Roberts has no more desire to see our Second Amendment strengthened than do the Associate Justices of the liberal wing of the High Court, predominately, long “tenants” on the Court, Ruth Bader Ginsburg and Stephen Breyer.
Why, then, did Roberts and Kennedy agree to join the majority in Heller? We think that this says something about the force and indomitability of Scalia’s personality and intellect: something lost when Justice Scalia met with a deeply tragic and clearly puzzling death. And Roberts has no intention ever again to lock horns with another Justice who has the indomitability of spirit of Scalia.
It is now Justice Roberts’ Court in fact not merely in name. It is no longer Justice Scalia’s Court.
Recall that George Bush nominated John Roberts to serve on the U.S. Supreme Court as the Chief Justice, not merely as an Associate Justice. This was no accident.
As Chief Justice of the High Court, John Roberts sets the tone of the Court and wields considerable leverage over the Court, as we deduce from Robert’s obvious success in cajoling Kavanaugh to side with him, to join the liberal wing on the mootness issue.
The High Court is said to grant writs in four circumstances, as set forth in detail in the Peter Blair weblog:
- Conflict of law: The Supreme Court may elect to step in and make a ruling when different courts reach different conclusions about federal or constitutional law. With 13 federal circuits and 50 state supreme courts, the U.S. Supreme Court may want to step in and clarify certain legal issues so every court operates under the same law going forward.
- National importance: If a case has national significance and is important to the public as a whole, the Supreme Court may decide to take it on. The Supreme Court has discretion when it comes to taking these cases, such as Bush v. Gore after the contested 2000 election, Roe v. Wade, or US v. Nixon concerning the Watergate tapes.
- Lower courts disregarding Supreme Court decisions: If a case has arisen because lower courts are disregarding past Supreme Court decisions, the Supreme Court may decide to hear the case to correct the lower court or overrule the case without a full trial.
- Justices’ interest: In certain cases, a justice may want to hear a certain case because it addresses an issue in their personal favorite area of law.
In every case that has been brought to the Court’s attention since Heller and McDonald, all four of the above factors are satisfied.
Yet, in all instances, the High Court has either denied cert or has side-stepped the Second Amendment issue altogether, as it had done in Voisine and in the recent New York City case.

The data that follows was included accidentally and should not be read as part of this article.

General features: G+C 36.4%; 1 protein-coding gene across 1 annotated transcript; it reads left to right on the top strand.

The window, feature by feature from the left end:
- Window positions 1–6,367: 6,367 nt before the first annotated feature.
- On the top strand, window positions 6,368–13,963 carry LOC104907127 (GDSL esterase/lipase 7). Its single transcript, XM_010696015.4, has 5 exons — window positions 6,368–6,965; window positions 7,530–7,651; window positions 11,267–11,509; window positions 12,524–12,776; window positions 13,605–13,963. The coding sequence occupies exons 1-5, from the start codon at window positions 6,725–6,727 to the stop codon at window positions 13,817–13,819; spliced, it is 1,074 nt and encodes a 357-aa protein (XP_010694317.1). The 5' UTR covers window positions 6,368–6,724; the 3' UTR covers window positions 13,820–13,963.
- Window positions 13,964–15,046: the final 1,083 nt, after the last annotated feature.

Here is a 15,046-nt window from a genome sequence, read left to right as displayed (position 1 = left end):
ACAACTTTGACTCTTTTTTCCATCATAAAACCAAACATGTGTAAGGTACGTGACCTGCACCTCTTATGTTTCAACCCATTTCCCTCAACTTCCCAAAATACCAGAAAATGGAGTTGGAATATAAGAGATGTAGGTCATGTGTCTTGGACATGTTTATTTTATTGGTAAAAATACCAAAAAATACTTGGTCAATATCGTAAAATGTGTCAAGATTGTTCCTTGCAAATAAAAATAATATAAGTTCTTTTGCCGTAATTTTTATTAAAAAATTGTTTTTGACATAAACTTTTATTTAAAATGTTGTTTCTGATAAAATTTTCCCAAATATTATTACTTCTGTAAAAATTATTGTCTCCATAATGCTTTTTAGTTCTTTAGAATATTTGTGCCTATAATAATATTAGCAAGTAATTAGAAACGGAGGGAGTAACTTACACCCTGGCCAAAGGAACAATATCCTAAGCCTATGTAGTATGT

So what does that tell you? It tells you that the Court will take up a case when it wants to. And that’s that!
In the instant case, Roberts and the liberal wing of the Court do not want to take up a 2A case, but then, the conservative wing won’t do so either, unless it can be assured that Roberts is on board with them. He isn’t and won’t be, ever.
The Roberts’ Court will not take up another Second Amendment case unless the Court is able to sidestep the core 2A issue as in the Voisine case, or in the recent NYC gun transport case, or when or if the liberal wing knows it has a decisive majority. That would be calamitous. It would sound the death knell for Heller and McDonald. Once our right to keep and bear arms will be lost, our Nation will be undone.
Thus, the conservative wing won’t wish to hear a Second Amendment case unless it knows that Roberts is on board, and Roberts will never be on board.
Understand, each Justice knows how each of the others would resolve a case before any vote is cast to grant cert or to deny cert on a case.
Justice Thomas’s scathing dissents reflect his knowledge—which obviously, he cannot express openly—that Roberts will not support the Second Amendment. It is as simple as that.
So, forget further support from the High Court apropos of the preservation of and strengthening of our Bill of Rights, given the Court’s current composition with five Justices clearly antithetical to preservation and strengthening of our fundamental, unalienable, immutable, illimitable rights and liberties.
Those five Justices antithetical to the preservation and strengthening of our sacred rights and liberties include: Associate Justices Ruth Bader Ginsburg, Stephen Breyer, Sonia Sotomayor, Elena Kagan, and Chief Justice John Roberts, whom the seditious, tabloid, New York Times continually, invariably, and deceptively includes in the roster of the conservative-wing of the High Court.
Of the conservative-wing, only Justices Clarence Thomas and Samuel Alito adhere, most consistently, to the import of the text of the Constitution as originally ratified and to the import of Statutes as written.
The current majority on the Roberts Court may neuter the Bill of Rights, but they cannot so easily neutralize an armed citizenry that refuses to give up its natural rights.